SmartRecruiters Blog

The Next Steps for HR Tech Innovation, From Industry Analyst David Wilson

We talk with the founder of the independent HR analyst firm, Fosway Group, to understand how the next generation of HR will transform customer and vendor relations.

Fosway Group, named for the ancient network of roads built by the Romans to connect Europe – The Fosse Way – takes on the credo of its namesake: “A straight path is always the best way.” For the Romans, the phrase was geographic, For Europe’s #1 HR Industry Analyst focused on NextGen HR, Talent, and Learning – it’s about solutions. Founded in 1996, this group of experts believes in being unusually direct, likening themselves to “a critical friend who cuts through the market hype.”

We sat down with the company’s founder and CEO, David Wilson, directly after his rousing keynote at Hiring Success 18 – Berlin Edition, for a frank talk on the future of HR tech innovation, and where vendors can step it up.

Why is recruiting becoming so important right now?

Every corporation that we talk to has “recruiting” or “war for talent” at the top of its agenda. We mostly work with European headquartered mid and large multinational companies, and in nearly all cases talent acquisition is a broken function.

…Why is that?

The reasons vary, of course, but we are seeing two main trends: a changing workforce and an aging-out of old, legacy software solutions for enterprise recruiting.

To expand on the former, soft skills shortages have become extremely acute, which is partly a result of the changing needs of an organization. To keep pace, the ever-shortening cycles of innovation, today’s businesses require “digitally savvy” employees. A phrase which means more than technical proficiency, but the ability to keep pace with the evolution of tools and practices.

As for the latter, it’s a matter of timing. Most of these businesses have gone through one renewal cycle with their hiring technology and are now due for a second, but rather than continue with a legacy system, companies are looking towards newer vendors that support new – more consumer-friendly, marketing-esque – recruiting processes.

What’s driving this process evolution?

We see an obsession with candidate experience. No one wants a transactional process anymore, unfortunately, the older systems don’t support that shift towards personalized application experiences, so organizations are looking for new tech solutions.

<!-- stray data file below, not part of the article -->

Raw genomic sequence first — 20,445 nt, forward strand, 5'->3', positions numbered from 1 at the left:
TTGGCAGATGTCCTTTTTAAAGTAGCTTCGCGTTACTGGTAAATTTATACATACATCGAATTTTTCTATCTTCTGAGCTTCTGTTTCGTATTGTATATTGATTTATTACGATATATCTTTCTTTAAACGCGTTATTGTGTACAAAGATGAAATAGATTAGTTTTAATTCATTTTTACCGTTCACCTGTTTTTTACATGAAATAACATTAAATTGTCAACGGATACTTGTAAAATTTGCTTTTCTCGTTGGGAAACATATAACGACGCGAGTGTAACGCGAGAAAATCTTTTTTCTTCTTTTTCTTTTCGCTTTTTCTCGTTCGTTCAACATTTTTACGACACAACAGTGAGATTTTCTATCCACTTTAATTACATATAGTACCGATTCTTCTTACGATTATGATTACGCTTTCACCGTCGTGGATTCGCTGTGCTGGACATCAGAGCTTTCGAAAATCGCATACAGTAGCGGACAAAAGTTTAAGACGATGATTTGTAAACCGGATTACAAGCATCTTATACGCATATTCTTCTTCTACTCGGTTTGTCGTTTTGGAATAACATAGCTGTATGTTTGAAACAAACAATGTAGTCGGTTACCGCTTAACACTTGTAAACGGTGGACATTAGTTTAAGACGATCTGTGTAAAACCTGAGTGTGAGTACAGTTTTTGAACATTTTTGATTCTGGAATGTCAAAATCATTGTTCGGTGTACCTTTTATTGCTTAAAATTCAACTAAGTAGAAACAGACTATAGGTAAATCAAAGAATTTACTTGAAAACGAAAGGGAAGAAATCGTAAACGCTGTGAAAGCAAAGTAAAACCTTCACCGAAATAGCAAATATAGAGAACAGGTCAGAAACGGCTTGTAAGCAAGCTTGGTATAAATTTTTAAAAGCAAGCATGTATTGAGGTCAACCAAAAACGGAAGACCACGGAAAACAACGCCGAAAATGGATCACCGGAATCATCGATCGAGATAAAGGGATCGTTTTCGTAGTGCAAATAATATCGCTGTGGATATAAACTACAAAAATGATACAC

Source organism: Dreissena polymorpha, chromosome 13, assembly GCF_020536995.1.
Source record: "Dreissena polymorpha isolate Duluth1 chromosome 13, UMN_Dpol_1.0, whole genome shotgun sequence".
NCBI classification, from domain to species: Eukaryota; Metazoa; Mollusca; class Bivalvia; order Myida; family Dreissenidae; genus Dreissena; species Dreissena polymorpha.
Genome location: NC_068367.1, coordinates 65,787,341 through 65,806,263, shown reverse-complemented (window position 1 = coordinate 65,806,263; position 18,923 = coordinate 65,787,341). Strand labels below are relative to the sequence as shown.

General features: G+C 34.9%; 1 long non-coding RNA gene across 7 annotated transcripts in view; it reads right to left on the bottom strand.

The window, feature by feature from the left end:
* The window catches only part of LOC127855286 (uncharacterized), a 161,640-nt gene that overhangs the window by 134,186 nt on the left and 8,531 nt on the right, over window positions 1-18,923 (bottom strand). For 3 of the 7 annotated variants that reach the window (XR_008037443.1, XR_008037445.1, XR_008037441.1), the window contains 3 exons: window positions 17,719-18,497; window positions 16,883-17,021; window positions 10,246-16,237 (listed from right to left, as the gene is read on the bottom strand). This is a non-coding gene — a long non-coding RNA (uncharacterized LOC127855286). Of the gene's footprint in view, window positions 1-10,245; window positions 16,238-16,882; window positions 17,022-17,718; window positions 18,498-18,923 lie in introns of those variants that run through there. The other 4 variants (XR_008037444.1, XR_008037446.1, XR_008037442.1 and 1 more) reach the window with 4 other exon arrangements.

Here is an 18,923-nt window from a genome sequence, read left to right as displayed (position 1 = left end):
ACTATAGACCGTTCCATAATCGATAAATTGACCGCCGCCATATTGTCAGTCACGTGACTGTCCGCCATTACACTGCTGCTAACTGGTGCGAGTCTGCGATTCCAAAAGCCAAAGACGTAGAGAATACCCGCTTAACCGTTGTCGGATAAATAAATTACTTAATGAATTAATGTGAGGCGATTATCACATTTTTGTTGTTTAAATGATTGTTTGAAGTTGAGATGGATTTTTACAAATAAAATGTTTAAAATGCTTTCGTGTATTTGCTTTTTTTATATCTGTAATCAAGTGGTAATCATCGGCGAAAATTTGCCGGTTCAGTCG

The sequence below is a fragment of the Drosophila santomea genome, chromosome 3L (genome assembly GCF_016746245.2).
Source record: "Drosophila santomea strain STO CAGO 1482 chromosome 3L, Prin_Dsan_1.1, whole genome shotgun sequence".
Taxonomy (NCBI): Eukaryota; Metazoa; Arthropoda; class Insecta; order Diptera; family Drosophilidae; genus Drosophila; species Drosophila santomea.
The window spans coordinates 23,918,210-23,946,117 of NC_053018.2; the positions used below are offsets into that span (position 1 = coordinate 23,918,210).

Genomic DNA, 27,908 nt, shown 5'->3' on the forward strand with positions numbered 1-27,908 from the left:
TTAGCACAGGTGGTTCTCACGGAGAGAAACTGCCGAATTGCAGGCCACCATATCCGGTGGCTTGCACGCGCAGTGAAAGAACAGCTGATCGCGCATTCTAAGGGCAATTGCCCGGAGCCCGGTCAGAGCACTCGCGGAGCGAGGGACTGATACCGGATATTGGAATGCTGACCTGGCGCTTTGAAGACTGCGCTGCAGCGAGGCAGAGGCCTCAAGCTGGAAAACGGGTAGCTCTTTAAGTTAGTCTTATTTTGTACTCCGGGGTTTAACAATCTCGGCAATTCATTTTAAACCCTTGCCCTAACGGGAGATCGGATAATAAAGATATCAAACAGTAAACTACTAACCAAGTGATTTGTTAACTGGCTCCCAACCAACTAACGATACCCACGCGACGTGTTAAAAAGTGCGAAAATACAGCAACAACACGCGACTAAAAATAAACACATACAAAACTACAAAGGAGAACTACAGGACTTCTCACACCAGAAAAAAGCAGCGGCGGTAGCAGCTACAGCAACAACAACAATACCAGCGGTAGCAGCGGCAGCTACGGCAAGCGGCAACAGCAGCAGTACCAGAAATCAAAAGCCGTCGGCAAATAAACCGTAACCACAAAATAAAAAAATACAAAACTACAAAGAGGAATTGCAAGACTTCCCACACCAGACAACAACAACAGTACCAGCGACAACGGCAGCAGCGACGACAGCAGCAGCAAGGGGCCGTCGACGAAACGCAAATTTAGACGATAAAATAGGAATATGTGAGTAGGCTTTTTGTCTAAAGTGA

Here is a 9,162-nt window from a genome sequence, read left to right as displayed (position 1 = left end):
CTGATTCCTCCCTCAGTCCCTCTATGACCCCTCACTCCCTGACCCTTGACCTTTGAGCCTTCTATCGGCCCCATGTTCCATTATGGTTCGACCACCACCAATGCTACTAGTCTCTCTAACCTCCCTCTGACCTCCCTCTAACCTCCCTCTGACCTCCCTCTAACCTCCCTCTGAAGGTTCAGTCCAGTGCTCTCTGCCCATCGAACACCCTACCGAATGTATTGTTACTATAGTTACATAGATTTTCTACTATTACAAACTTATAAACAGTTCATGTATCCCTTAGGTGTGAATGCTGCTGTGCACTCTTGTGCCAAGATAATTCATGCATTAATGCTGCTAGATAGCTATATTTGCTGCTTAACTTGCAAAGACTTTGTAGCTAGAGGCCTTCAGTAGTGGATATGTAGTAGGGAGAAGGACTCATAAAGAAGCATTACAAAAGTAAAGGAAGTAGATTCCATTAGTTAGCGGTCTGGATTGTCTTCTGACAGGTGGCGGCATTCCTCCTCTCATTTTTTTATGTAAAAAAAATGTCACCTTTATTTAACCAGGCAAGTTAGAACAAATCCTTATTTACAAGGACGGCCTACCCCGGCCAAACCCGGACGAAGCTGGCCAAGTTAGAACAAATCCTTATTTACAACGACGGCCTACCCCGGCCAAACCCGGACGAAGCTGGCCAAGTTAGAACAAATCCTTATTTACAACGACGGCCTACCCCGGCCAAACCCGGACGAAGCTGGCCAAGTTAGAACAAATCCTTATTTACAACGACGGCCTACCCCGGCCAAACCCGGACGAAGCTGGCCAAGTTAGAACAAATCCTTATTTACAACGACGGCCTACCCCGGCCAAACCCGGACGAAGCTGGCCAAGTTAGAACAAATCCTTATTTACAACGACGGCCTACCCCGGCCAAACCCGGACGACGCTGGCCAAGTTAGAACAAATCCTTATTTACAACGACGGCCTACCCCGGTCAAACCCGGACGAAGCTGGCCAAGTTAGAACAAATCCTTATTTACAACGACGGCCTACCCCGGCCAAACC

What’s blocking innovation in day-to-day recruiting?

Continued innovation in the solutions providers is almost irrelevant. What’s actually important is innovation in the customers using this technology.

The new toys matter only as much as they are adopted by the organization using the product. So vendors must not only continue to evolve their product but support innovation in their customers as well. It’s not enough to just send a laundry list of new features every quarter with no thought as to how organizations can actually adopt and start using them.

So then, what needs to happen?

After configuration, the interest in manual innovation really wanes in the customer. People don’t take a break from the daily grind to think about pushing the product further. I think the rate of change of innovation on the software side is much higher than that of the customers. Vendors need to focus on helping customers build a strong future success model around their product. It’s about showing the incremental value for the company going forward.

So, what does that mean? Two obvious avenues I see for vendors to do this are…

  • Dynamic Optimization
  • Evolving Business Case

To speak to the former, I am very interested in the potential of AI embedded in SaaP solutions to help users update at the point of need and according to their own patterns. Think about it! My assumption is, and I think it’s a pretty reasonable one, is that a vendor could configure a software solution around the processes of the user, without much change to the overall product, but a huge boost in new feature adoption; because the features being surfaced would be prioritized according to that particular user’s work patterns.

And as for the latter, an evolving business case should be a given for any annual recurring cost. Essentially the vendor creates a model for the future based on their product, for the customer. Tech providers are great at doing this the first time around, but the continued and increased benefits of the solution can be illustrated every year. The first year is this benefit, and the next year is the original benefit plus A, B, and C!

Deep partnerships between the vendor and customer are key going into the future!

For more on Fosway’s market analysis, visit

Kaya Payseno